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death wish



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Death Wish is a classic film and one of the most renowned for legendary star Charles Bronson before Cannon Films turned it into an overblown franchise. The grim tale is of Paul Kersey (Bronson), a successful NYC architect with a beautiful daughter (Kathleen Tolan) and a loving wife (Hope Lang). The crime rate in the city is rising and it hits home for Kersey as a group of thugs (including a young Jeff Goldblum) targets his wife and daughter. His wife is beaten to death and his daughter brutally raped to the point of being non-responsive. The peaceful, former combat medic then changes his liberal thinking and takes to the streets to teach the criminal element a lesson…one bullet at a time.

The film is based on a book by Brian Garfield and written for the screen by Wendell Mayes. Michael Winner was chosen to direct, having worked with Bronson before on The Mechanic and The Stone Killer. Winner has a very by-the-numbers directing style and that isn’t necessarily a bad thing as anything flashier would have taken this into exploitation territory, which it skates quite close to already. The scene of the thugs assaulting Kersey’s wife and daughter is still as brutally effective as it was back in 1974 and it gives us reason to be behind Kersey when he starts slimming the NYC mugger population. The scenes of Bronson stalking the streets are effective, as is the turmoil inside the NYC police department when they realize someone is doing their job with far more brutal efficiency. There is obviously violence and Winner does give the NYC streets of that era a very desolate look at night, where danger does lurk on every corner. If the film stumbles, it’s for an over-obvious trip to Arizona that introduces Kersey to a community not afraid to bear arms and even has him returning to NYC with a gift of a six shooter. It’s a big plot contrivance to get Kersey armed and in kill mode and thankfully the film settles down to a more down to earth second half when Kersey becomes a vigilante folk hero cleaning up the streets. Racial issues are touched on briefly, but not made a major issue and the script does lay out some sequences and dialog that seem a bit corny at this point in time. There is an effective score by Herbie Hancock and Arthur J. Ornitz captures the urban jungle quite nicely with his camera work. A film that resonated with audiences at a time where NYC was more known for it’s crime wave than it’s Broadway shows.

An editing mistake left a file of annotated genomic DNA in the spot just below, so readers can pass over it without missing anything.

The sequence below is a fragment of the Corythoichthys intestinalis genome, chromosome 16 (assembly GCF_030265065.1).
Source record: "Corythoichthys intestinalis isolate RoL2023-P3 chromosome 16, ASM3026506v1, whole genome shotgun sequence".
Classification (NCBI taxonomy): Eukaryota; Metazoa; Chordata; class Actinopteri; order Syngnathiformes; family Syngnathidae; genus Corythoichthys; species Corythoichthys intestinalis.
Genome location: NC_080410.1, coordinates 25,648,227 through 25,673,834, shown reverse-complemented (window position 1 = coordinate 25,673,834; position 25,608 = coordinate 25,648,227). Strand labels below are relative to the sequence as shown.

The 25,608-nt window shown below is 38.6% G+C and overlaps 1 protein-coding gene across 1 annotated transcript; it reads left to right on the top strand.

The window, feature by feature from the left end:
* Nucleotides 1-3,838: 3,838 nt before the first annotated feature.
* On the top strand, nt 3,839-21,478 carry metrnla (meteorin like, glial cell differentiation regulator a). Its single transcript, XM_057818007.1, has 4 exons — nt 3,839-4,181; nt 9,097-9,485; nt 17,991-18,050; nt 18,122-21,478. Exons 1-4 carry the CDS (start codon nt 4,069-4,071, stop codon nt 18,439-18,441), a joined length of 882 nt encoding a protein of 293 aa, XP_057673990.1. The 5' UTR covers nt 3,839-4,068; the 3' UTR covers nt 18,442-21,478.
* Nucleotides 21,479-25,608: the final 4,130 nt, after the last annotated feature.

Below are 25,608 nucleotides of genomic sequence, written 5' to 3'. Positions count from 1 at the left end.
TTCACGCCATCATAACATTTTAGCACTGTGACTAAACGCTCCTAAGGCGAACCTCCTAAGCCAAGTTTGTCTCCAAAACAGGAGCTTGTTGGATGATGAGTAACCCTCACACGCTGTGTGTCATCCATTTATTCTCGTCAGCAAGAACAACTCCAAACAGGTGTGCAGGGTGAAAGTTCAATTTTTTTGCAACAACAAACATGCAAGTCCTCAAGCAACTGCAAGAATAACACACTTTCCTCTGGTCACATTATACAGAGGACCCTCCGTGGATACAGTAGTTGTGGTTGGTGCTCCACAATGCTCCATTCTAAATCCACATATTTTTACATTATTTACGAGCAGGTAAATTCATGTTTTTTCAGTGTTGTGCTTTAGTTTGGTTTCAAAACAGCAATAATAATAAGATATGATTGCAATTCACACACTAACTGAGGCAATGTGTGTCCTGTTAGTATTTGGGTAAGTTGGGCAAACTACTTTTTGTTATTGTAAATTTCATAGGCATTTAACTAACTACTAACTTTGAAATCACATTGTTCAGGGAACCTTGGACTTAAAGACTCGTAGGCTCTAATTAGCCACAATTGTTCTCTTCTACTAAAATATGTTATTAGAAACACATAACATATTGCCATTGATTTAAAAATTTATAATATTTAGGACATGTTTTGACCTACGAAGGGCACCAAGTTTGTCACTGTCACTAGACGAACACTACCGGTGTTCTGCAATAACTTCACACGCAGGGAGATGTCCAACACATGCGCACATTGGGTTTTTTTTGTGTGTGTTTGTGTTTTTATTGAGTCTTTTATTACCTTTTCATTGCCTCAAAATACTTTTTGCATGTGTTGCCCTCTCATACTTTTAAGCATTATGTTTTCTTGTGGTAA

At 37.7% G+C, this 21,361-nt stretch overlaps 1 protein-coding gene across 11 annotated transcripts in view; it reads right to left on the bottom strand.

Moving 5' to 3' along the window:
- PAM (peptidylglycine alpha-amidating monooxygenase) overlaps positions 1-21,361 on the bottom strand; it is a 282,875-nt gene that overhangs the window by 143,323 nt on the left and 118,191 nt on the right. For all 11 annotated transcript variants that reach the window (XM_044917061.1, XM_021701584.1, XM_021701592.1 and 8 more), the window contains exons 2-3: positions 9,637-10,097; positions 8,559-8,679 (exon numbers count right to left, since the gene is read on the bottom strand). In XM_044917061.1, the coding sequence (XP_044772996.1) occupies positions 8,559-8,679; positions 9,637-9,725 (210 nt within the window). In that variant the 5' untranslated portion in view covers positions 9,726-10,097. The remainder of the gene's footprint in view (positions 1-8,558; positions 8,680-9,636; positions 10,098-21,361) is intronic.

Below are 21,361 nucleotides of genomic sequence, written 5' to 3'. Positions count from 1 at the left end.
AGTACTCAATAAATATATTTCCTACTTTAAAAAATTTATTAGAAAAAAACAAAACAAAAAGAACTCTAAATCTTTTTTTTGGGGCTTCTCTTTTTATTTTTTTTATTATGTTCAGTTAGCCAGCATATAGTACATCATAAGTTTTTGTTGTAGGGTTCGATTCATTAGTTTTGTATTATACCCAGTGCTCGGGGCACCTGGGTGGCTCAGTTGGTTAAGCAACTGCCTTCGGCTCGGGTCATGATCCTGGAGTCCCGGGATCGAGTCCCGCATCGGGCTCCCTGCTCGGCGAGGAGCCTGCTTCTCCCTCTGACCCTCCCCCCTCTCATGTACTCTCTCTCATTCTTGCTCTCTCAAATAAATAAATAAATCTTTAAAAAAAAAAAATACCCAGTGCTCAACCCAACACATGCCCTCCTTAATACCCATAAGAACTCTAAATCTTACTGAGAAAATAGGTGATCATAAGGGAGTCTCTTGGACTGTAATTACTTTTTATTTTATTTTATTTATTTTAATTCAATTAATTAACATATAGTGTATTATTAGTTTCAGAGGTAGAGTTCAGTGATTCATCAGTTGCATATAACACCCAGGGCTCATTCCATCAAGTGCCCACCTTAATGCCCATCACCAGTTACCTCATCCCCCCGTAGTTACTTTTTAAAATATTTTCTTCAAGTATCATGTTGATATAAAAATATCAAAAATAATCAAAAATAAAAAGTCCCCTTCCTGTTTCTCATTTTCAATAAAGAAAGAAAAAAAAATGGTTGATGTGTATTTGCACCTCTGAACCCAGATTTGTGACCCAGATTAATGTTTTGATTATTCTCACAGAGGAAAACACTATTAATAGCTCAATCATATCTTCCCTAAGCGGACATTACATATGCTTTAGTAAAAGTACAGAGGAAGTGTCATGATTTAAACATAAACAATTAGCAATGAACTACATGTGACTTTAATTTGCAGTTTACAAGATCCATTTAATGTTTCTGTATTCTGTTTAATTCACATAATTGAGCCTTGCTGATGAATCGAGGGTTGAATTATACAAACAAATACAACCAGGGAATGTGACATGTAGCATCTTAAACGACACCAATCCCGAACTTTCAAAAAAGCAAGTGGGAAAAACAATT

The cast is top notch. Bronson does the stone-faced performance that he is famous for, though does give Kersey some heart especially in the early scenes with his family and the aftermath of the attack. He takes the tough guy thing down a few notches, so Kersey is believable as a normal family man driven to drastic measures for revenge. Hope Lang paints a portrait of a loving wife and mother in her brief screen time, and it helps makes us sympathetic to her cruel end. Vincent Gardenia is the NY cop caught between catching a killer and the political backlash of the vigilante lowering the crime rate. Steven Keats is also effective as Kersey’s son-in-law and conveys his heartache well. Some future stars also appear as muggers, such as the before mentioned Jeff Goldblum, an uncredited Denzel Washington and Lawrence Hilton-Jacobs, who would become a star in Cooley High and on Welcome Back Kotter a year later.

Death Wish may be a little dated, especially since the NYC clean-up of the early 90s, but it’s strength still remains. It’s a story of an average man driven to desperate acts to avenge the brutal crimes randomly committed on his loved ones. It portrays NYC as a crime ridden jungle with Bronson doing what he is a film legend for and stalking the stalkers. Sure, some of the dialog is corny, and it can be a bit over obvious too…especially the contrived Arizona scenes…but is still an effective thriller even today and has the guts to not give its story a neat and clean ending either. Death Wish spawned a bunch of imitators, including the trash classic The Exterminator and its own franchise that brought Kersey and his guns out for four more movies. Now there is talk of a remake.

-MonsterZero NJ

Rated 3 and 1/2 (out of 4) bullets.

late phases rating